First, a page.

Will there be a power consumption guide for i7 coming? All your power supply recommendations are 700W and up, but in the Gigabyte GA-EP45-UD3P test, your published power draw at load for the 920 system is 264W at the wall (which I'm guessing is for a 6GB/single 4870 1GB configuration). Would be nice to know what kind of power is actually drawn when overclocking and such.
    Reply
  • paradoxnighthawk - Thursday, February 05, 2009 - link

    Good job on the entry system. For the dream system, whats with the Evolution X58 mobo. I would much rather have an Asus Rampage X58 or MSI Eclipse X58 mobo. Reply
  • Anonymous Freak - Thursday, February 05, 2009 - link

    Uh... Dare I ask why this Core i7 build guide has pictures of a boxed Core 2 Quad, and a picture of a Socket 775 motherboard on the 'entry' system? (Shouldn't it use the same Core i7 boxed pic as the 'thumbnail' for the article uses; and shouldn't the motherboard picture be a picture of the motherboard the build uses?

    In addition, for the 'Dream' system, there should be a picture of the Core i7 965 Extreme box, not a non-extreme box.
    Reply
  • Wesley Fink - Thursday, February 05, 2009 - link

    You have great eyes. The links and images have been corrected. Thanks for helping us out. Reply
  • Anonymous Freak - Thursday, February 05, 2009 - link

    [quote]You have great eyes[/quote]
    Why thank you! (Blushes and bats eyebrows coyly.)
    Reply
  • Concillian - Thursday, February 05, 2009 - link

    Quote: "This Core i7 Overclocking System leans toward the value side of the overclocking equation. Generally parts were selected, like the Core i7 920, because they are a good value that becomes an outstanding value when overclocked."

    I'm confused by this. A Value based overclocker would spend $50 more on a case than the entry case just because he's overclocking? And would buy a Blu-Ray instead of a DVD player?

    I think the sections are fundamentally flawed. A 'value based overclocking option' should be a minor part selection difference on top of function based categories.

    There should be major categories like:
    - Entry
    - Video Encode / Decode
    - Mild Gamer
    - Hardcore Gamer

    Then there should be two or three components for an overclock recommend on each of those sections. You don't need a better case to overclock. You will want a better HSF, might need better memory and in rare cases a PSU upgrade is warranted, but you do not need a Blu-Ray instead of a DVD player or a 3" larger monitor in order to overclock.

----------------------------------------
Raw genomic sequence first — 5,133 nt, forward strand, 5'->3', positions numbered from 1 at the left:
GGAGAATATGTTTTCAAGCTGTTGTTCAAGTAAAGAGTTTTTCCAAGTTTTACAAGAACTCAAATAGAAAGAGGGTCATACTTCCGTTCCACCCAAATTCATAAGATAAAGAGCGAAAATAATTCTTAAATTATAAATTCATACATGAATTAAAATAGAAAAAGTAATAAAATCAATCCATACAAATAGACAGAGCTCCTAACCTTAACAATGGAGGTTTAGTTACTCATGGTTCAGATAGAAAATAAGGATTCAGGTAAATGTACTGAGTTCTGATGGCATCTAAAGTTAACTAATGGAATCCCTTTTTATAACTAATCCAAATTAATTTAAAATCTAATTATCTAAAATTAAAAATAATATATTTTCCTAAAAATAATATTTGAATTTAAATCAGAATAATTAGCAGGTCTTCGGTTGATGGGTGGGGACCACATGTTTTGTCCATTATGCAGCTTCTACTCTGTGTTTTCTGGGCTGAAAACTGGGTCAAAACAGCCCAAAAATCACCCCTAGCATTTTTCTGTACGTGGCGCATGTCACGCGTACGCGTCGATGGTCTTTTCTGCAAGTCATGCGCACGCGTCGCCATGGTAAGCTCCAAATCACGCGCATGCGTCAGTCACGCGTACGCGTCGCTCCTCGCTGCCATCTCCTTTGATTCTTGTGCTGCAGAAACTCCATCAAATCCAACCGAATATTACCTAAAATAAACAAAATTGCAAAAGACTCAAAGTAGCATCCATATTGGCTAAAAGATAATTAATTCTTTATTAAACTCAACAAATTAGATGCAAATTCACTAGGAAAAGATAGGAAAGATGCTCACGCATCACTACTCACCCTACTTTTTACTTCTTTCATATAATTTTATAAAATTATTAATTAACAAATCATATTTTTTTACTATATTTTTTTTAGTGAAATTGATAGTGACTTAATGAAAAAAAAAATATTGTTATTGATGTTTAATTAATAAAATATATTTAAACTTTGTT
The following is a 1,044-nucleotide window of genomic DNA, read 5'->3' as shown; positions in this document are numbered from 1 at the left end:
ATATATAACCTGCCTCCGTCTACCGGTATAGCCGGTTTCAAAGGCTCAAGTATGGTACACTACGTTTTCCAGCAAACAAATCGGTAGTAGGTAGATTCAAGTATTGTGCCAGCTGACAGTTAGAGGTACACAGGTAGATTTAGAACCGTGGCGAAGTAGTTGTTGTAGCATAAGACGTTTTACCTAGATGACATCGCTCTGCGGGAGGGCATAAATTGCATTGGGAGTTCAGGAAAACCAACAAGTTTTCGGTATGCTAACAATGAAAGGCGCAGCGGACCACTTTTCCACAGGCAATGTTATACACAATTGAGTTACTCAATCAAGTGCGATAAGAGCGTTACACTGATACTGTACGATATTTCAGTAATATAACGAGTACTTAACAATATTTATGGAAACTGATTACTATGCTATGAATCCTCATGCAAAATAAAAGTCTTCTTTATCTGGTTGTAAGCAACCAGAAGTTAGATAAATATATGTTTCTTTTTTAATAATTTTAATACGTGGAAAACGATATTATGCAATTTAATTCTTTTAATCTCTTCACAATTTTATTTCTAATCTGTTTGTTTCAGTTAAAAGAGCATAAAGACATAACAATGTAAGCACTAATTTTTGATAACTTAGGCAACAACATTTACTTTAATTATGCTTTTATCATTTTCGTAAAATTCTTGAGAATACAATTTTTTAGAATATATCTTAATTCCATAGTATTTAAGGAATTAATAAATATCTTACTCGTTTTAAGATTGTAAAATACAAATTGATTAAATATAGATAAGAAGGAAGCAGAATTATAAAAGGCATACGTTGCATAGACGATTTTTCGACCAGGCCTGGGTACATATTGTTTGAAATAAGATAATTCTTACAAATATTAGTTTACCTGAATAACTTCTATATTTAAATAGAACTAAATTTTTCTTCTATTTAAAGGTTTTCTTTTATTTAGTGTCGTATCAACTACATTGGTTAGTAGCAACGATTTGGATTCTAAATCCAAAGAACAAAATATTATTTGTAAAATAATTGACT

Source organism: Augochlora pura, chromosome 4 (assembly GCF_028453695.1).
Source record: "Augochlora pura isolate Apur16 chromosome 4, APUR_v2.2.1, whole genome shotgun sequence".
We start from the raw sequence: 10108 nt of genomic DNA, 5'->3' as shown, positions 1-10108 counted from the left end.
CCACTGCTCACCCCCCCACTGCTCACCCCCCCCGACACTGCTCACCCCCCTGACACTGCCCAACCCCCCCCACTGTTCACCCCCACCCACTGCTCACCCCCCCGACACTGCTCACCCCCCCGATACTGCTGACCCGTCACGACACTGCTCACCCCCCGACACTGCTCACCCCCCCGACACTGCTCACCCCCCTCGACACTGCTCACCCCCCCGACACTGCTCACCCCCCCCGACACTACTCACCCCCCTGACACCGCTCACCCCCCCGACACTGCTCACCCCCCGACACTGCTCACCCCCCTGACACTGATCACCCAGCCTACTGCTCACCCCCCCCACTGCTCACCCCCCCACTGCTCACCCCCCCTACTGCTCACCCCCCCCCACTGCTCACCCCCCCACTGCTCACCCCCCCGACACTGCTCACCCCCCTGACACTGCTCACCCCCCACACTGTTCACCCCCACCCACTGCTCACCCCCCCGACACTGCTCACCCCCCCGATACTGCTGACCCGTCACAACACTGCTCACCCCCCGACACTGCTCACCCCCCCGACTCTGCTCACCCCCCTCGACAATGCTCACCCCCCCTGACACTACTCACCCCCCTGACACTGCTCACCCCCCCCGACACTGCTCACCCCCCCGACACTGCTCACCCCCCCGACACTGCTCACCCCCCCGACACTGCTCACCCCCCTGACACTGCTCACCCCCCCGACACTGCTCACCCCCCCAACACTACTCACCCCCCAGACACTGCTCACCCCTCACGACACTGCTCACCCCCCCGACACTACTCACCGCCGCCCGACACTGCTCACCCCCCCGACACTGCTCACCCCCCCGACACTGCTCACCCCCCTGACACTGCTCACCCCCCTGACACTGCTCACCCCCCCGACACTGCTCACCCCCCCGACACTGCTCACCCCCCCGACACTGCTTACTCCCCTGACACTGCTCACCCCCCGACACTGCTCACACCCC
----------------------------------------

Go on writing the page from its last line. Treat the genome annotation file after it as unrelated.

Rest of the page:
Reply
  • Hxx - Thursday, February 05, 2009 - link

    Actually a better case will help your overclock. An aluminum case will disipate heat much better than a metal/plastic case. Reply
  • KorruptioN - Thursday, February 05, 2009 - link

    Not really. Aluminum does indeed dissipate heat better than steel or plastic would, but seeing how none of the major heat-producing components (CPU, GPU, PSU) are connected directly to the outer shell of the case, the benefits of an aluminum case on temperature (airflow aside) is negliglble. Reply
  • Hxx - Thursday, February 05, 2009 - link

    "the benefits of an aluminum case on temperature (airflow aside) is negliglble"

    that's true but airflow + aluminum case is what you want. Not all hot air gets ventilated outside of your case, in fact most of it will not, which is why an aluminum case is highly recommended. It will help out dissipate the remaining hot air across its surface. Your system will run much cooler. An extra $50-100 spent on an aluminum case is worth it.
    Reply
  • strikeback03 - Thursday, February 05, 2009 - link

    Have any tests to back that up? a 10-20 degree difference between internal and external temps won't produce a lot of driving force for heat transfer. If you were talking 50-60 degree internal temps and 20 or under external, then maybe, but I would have to run the calculations to check. Reply
  • Concillian - Thursday, February 05, 2009 - link

    Uhh... if it was an aluminum vs. steel thing, I'm pretty sure the recommend would have been an aluminum case instead of the steel 900. Airflow is mildly important, but even cheap-ish cases are decently designed these days. It's not like they picked some terrible case for their entry system.

    I believe this is the difference between value based overclocking and "all out" that they mentioned in the article. Value based is getting more for your money, while all out is spending an extra $50 on a case to get 10 more MHz.